So far, in the series dedicated to RPA, we have touched the subject of choosing a technology platform and processes from which you should start your adventure with robots. We have also taken a closer look at the competencies that are necessary for a team involved in automation and the roles that should be created for the program of RPA implementation in our organization. Today, we will think of what to expect from the PoC (Proof of Concept) stage of RPA and how to plan it.

Proof of Concept — the definition

“Proof of concept (PoC) is a realization of a certain method or idea in order to demonstrate its feasibility, or a demonstration in principle with the aim of verifying that some concept or theory has practical potential.”

That is what the definition form Wikipedia tells us. It is undeniably correct, but does it include the whole scope of PoC for RPA implementation? Does it satisfy the needs of modern organizations that would like to test that kind of automation? In our opinion — no. So, let us try to supplement the cited definition with essential elements that will help us to plan this stage of RPA implementation better.

 

The technical aspect — important but not the only goal

Let us begin like Hitchcock… In 2020, the main RPA PoC goal should not be the confirmation whether RPA technology can automate operations within our IT systems. For many people, such a statement may be shocking, but focusing attention only on technical aspects of an experiment such as PoC, is the approach that has small value for the organization.

Robots operate in organizations around the globe, and they perfectly handle operations in many different systems. Each of the leading RPA technology providers can recall several reference implementations. Often, they include many organizational units and countries, and the number of automated processes or tasks is expressed in three-digits.

 

Primarily — a test of processes

In that case, what should you focus on during the RPA PoC stage? Let us remember that it is the right moment to compare technologies and the effectiveness of the process implementation. At the PoC stage, there should be such elements as robots cooperation with apps of key importance for the company and the ways robots interact with business apps (such as Citrix.) It is worth highlighting that practically every leading tool will allow us to build automation within our apps. At the PoC stage, we look for answers to the question: how can we effectively do this and how much will it cost us?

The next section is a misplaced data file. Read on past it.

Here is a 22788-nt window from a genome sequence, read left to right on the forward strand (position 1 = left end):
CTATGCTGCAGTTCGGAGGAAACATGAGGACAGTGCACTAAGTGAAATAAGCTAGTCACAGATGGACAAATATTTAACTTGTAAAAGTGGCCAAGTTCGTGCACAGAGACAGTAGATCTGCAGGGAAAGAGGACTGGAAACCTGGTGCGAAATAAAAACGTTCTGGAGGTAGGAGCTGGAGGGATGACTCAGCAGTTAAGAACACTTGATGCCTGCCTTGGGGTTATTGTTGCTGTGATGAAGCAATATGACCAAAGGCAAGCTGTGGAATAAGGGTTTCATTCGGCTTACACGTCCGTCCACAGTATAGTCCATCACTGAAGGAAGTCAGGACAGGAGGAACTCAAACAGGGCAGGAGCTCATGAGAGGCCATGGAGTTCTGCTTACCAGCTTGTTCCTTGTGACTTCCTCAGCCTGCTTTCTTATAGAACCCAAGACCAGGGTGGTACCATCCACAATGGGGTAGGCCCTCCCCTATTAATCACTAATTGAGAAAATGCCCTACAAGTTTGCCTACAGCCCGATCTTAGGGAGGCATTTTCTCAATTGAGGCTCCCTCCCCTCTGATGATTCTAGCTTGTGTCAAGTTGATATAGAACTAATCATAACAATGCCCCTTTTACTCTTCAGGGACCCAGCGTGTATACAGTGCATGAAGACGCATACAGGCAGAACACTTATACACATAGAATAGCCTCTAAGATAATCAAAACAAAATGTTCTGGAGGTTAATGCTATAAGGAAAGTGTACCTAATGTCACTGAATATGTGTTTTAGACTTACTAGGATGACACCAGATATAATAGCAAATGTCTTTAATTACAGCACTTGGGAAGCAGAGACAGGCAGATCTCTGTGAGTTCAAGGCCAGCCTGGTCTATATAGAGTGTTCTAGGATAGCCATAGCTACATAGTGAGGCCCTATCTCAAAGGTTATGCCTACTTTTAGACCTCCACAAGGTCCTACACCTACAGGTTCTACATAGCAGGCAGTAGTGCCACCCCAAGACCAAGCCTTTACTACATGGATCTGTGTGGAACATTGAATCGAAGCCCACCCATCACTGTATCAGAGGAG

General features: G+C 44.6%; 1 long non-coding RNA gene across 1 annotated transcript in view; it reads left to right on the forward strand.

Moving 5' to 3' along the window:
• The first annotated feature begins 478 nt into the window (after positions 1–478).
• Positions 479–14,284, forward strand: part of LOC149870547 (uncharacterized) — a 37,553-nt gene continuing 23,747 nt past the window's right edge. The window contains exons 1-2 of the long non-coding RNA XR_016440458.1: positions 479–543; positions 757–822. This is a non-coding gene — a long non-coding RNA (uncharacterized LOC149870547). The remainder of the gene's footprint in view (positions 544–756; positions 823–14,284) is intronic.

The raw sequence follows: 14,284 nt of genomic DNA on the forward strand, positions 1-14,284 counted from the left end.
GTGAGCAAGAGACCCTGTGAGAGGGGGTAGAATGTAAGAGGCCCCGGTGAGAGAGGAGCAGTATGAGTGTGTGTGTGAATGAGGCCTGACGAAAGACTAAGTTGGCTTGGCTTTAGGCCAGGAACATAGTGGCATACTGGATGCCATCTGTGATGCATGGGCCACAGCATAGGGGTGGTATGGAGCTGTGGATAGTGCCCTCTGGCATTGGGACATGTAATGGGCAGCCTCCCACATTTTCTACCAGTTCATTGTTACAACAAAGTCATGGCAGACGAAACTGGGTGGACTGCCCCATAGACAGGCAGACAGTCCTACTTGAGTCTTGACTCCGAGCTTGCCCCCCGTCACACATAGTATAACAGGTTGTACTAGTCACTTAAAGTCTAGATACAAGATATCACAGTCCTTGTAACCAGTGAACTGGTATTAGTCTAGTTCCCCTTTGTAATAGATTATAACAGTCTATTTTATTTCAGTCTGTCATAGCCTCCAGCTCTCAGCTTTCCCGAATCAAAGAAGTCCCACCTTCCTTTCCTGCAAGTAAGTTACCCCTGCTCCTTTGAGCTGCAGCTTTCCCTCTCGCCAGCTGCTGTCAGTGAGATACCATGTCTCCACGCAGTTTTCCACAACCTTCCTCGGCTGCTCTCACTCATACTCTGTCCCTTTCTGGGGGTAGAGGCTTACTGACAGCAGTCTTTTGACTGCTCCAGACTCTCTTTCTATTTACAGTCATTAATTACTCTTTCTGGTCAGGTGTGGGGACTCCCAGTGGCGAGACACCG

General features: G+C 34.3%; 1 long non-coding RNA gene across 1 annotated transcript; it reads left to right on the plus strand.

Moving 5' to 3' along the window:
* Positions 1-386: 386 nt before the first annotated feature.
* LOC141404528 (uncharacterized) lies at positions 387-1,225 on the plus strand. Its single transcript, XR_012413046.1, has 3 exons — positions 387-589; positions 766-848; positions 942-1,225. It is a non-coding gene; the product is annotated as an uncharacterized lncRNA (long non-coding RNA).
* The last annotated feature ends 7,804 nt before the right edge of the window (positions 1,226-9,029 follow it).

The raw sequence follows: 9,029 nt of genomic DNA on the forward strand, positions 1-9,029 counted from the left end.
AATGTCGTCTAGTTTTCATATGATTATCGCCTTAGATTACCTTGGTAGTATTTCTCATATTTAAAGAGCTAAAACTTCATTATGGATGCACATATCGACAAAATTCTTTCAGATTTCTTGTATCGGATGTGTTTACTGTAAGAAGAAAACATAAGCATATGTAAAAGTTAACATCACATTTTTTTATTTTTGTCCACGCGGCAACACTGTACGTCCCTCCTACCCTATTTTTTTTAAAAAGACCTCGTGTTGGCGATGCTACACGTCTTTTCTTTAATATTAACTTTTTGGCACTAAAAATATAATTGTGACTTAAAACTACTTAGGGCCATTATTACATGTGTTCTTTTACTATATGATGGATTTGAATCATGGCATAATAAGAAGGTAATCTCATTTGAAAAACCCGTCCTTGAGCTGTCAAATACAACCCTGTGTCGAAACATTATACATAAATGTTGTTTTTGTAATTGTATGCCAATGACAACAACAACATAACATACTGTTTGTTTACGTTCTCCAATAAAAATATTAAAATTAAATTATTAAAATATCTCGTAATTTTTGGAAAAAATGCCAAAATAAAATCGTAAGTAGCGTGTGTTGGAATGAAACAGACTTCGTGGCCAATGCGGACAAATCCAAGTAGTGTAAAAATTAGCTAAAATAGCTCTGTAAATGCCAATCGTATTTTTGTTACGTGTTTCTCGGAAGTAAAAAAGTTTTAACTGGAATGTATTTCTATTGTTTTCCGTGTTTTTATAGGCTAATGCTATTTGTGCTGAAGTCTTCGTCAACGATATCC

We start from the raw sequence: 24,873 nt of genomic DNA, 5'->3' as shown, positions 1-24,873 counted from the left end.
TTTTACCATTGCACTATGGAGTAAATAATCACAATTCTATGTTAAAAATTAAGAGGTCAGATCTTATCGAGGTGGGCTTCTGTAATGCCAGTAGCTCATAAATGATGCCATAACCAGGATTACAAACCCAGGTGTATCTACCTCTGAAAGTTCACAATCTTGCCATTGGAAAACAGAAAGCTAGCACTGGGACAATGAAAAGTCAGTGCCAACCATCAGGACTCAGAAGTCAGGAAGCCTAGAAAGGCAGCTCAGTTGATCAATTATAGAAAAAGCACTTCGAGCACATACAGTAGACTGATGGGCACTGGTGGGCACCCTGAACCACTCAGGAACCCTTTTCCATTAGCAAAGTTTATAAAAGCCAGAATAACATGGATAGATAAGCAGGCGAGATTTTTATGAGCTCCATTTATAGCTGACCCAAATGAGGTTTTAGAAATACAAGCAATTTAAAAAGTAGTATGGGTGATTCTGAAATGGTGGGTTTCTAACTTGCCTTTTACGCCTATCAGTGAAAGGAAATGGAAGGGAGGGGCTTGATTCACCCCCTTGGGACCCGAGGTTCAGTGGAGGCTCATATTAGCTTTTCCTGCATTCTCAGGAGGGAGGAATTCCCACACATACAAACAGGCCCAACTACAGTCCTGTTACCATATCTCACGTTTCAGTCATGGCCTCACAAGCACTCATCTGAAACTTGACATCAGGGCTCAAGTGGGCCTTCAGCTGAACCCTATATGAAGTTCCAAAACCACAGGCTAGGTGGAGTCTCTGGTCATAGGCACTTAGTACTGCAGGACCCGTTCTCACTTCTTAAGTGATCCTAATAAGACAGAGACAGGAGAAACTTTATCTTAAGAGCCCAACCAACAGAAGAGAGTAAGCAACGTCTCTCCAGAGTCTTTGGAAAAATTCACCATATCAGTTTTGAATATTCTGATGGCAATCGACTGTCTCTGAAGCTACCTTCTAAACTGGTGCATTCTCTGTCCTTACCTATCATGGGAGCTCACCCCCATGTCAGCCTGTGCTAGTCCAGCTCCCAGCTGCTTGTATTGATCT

The crucial aspect for carrying out RPA PoC is mainly the selection of a process or processes (usually up to 2—3) that can be automated. We have already brought the subject under discussion during our webinars and in the articles on our blog. A properly selected process allows us to reduce the risk of our project failure, and it also proves that correct use of technology can bring benefits.

In the case of some processes, one hundred percent automation is possible, and it allows us to reduce the time to perform a task several times and achieve savings up to several tens of percent.

Before starting RPA PoC, we should have a ready business case with main points we would like to confirm. When PoC is finished, we will be able to update our assumptions and parameters related to the robots’ construction effectiveness and achieved benefits. It will enable us to develop reliable business cases for the next stages of the automation program and its continuation.

PoC also gives the possibility of testing the previous principles of carrying out projects in the company as well as the cooperation of the IT and business departments. This is a great opportunity to determine who is responsible for what, to develop or improve our internal procedures associated with collecting requirements, testing and putting the robots to maintenance.

 

Proof of Concept — the foundation of the future implementation

Let us remember to have a diligent approach to planning PoC and note down scrupulously all our observations during implementation. The first weeks spent on creating software robots and cooperating with them are an excellent opportunity to gather the information that will help us to better prepare the organization to implement new technology on a large scale.

No matter if the scope of our PoC includes implementation to production (then, we may talk about a pilot or a pilot phase) or not, its result should be the information allowing us to make a conscious decision about further fate of this technology in the company.

Author

  • Adam Drzewososki
  • RPA Consultant
  • A manager with over 15 years of experience in software and technology consulting. A graduate of the Warsaw University of Technology and the Warsaw School of Economics experienced in managing big teams (over 50 FTE) in international programs and projects. He has cooperated with clients from the financial, manufacturing, and telecommunication industries in Europe and the Middle East. At Craftware, he is responsible for consulting and development of RPA services.

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